Part of the plan is to create “legal precedent to shape and expand the law on cyberlockers and their hosting providers,” with planned lawsuits in the UK, Germany and Canada.

Cyberlocker strategy
mpaa-cyberlocker

Other top priorities are:

Apps: Making sure that pirate apps are taken down from various App stores. Google’s removal of various Pirate Bay apps may be part of this. In addition, the MPAA wants to make apps “unstable” by removing the pirated files they link to.

Payment processors: The MPAA wants to use government influence to put pressure on payment processors, urging them to ban pirate sites. In addition they will approach major players with “specific asks and proposed best practices” to deter piracy.

Site blocking: Expand site blocking efforts in the UK and other countries where it’s supported by law. In other countries, including the U.S., the MPAA will investigate whether blockades are an option through existing principles of law.

Domain seizures: The MPAA is slowly moving toward domain seizures of pirate sites. This strategy is being carefully tested against sites selling counterfeit products using trademark arguments.

Site scoring services: Developing a trustworthy site scoring system for pirate sites. This can be used by advertisers to ban rogue sites. In the future this can be expanded to payment processors, domain name registrars, hosting providers and search engines, possibly with help from the government.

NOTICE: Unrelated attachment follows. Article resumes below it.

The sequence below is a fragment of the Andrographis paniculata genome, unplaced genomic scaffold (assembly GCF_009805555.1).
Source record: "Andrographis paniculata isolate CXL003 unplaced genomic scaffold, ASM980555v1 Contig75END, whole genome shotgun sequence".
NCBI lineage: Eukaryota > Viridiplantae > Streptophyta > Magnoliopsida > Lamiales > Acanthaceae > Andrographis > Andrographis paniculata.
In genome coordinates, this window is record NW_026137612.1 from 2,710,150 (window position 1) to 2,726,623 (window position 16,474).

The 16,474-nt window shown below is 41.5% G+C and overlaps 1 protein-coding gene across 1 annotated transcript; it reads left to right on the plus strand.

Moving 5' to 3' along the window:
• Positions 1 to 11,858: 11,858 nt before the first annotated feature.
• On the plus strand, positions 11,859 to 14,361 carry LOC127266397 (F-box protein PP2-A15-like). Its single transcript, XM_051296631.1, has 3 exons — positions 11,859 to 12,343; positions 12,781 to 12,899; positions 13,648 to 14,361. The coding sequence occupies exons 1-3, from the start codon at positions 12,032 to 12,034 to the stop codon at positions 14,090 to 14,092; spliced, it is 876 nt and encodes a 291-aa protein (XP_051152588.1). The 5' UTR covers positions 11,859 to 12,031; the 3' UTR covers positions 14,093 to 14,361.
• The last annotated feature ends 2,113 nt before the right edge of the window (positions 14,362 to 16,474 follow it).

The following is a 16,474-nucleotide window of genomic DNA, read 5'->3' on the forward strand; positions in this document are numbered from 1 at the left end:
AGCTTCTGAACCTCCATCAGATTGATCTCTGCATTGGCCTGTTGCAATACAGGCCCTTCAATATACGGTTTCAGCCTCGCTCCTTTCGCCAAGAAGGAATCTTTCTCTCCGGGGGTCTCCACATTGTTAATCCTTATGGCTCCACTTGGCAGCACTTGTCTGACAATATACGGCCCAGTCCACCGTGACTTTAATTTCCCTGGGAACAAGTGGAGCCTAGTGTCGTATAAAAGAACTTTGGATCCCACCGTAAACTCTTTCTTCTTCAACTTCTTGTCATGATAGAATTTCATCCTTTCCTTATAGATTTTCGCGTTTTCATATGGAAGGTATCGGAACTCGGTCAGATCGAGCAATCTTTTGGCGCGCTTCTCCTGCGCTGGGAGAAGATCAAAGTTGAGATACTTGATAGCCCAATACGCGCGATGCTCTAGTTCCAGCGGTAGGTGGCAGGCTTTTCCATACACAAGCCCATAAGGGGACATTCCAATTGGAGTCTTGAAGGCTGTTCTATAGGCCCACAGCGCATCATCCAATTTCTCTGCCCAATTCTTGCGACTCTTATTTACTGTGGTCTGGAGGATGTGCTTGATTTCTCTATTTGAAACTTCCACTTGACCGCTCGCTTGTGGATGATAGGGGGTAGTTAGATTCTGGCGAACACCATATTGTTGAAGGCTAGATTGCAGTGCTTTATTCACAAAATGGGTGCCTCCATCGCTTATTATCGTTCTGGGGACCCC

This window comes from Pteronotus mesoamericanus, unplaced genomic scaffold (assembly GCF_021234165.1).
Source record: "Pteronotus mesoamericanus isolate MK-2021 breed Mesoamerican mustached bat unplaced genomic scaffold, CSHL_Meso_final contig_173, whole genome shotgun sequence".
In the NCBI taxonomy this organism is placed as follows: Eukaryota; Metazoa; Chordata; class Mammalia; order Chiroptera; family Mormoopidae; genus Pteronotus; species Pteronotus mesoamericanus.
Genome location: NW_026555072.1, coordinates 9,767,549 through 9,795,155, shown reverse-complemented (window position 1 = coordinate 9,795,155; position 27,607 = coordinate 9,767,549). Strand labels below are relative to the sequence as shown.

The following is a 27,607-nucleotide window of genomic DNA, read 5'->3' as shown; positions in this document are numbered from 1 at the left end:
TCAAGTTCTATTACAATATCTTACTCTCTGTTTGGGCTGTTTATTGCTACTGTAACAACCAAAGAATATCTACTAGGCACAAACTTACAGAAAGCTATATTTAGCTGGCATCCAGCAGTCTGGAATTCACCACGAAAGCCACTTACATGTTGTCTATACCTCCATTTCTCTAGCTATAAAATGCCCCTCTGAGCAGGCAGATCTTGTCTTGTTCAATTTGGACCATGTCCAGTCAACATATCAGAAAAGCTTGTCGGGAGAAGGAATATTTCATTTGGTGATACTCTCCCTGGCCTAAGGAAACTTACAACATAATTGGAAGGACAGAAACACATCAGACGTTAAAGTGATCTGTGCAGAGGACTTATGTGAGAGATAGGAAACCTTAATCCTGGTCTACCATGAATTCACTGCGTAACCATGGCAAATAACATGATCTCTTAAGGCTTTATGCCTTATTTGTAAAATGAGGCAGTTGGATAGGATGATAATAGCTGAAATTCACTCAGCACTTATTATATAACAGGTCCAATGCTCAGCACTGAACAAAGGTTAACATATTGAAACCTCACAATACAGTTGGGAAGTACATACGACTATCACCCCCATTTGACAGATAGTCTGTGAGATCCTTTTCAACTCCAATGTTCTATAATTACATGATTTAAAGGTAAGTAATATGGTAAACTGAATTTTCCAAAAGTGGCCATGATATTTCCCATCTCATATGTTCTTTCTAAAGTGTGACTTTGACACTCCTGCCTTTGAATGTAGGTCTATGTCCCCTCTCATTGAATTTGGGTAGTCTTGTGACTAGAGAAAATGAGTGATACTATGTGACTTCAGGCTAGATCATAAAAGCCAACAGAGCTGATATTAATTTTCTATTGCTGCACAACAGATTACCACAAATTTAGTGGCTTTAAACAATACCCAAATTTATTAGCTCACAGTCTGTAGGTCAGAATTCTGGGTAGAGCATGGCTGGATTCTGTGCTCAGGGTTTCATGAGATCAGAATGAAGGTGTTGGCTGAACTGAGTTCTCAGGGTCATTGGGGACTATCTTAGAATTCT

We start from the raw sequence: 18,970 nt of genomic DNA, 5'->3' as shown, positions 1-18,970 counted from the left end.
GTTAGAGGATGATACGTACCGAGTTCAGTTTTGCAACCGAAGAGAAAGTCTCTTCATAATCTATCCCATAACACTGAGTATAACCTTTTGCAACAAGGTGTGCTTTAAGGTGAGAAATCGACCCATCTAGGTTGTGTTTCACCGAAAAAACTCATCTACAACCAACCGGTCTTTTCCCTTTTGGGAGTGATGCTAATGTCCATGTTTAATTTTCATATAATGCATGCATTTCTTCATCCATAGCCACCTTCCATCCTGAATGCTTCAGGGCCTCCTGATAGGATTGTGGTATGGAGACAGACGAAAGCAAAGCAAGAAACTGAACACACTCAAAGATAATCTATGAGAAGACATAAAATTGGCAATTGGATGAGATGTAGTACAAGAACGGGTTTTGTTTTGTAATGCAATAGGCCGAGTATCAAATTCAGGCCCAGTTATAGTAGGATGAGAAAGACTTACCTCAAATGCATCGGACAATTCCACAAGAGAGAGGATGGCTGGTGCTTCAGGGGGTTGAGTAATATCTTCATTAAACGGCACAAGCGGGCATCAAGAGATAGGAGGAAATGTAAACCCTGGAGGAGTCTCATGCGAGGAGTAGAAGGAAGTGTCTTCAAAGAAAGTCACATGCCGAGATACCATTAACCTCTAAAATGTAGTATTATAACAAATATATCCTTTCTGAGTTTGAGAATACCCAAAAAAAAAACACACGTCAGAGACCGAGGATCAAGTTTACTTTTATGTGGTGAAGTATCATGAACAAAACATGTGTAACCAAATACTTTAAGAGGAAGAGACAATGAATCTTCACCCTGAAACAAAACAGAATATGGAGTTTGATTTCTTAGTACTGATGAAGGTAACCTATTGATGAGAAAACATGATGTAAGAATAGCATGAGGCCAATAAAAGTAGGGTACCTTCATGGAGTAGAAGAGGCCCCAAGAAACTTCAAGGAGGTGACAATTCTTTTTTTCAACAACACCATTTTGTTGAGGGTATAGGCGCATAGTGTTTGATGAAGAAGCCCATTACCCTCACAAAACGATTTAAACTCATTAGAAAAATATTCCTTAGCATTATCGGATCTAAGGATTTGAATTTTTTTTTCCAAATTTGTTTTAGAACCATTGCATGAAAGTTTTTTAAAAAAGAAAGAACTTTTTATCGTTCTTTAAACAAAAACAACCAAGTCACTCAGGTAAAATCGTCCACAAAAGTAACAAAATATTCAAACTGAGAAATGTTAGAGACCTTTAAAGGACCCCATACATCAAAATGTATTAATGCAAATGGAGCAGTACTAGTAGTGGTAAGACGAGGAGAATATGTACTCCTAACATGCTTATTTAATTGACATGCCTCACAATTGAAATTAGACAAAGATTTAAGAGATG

Copyright Notices: The MPAA intends to proceed with the development of the UK Copyright Alert System, and double the number of notices for the U.S. version. In addition, the MPAA wants to evaluate whether the U.S. Copyright Alert System can expand to mobile carriers.

Mid and low priority

BitTorrent is categorized as a medium priority. The MPAA wants to emphasize the role of BitTorrent in piracy related apps, such as Popcorn Time. In addition, illegal torrent sites will be subject to site blocking and advertising bans.

BitTorrent strategy
mpaa-bittorrent-strategy

Other medium and low priorities are:

Search: Keep putting pressure on search engines and continue periodic research into its role in facilitating piracy. In addition, the MPAA will support third-party lawsuits against search engines.

Hosting: The MPAA sees Cloudflare as a problem and is developing a strategy of how to deal with the popular hosting provider. Lawsuits against hosting providers are also in the agenda.

Link sites: Apart from potential civil lawsuits in Latin America, linking sites will only be targeted if they become “particularly problematic.”

In the email the MPAA’s top executive does not consider the above strategies to be “final” or “set in stone”. How much the MPAA will be able to carry out with its partners depends on funds being availble, which appears to be a subtle reminder that the studios should keep their payments coming.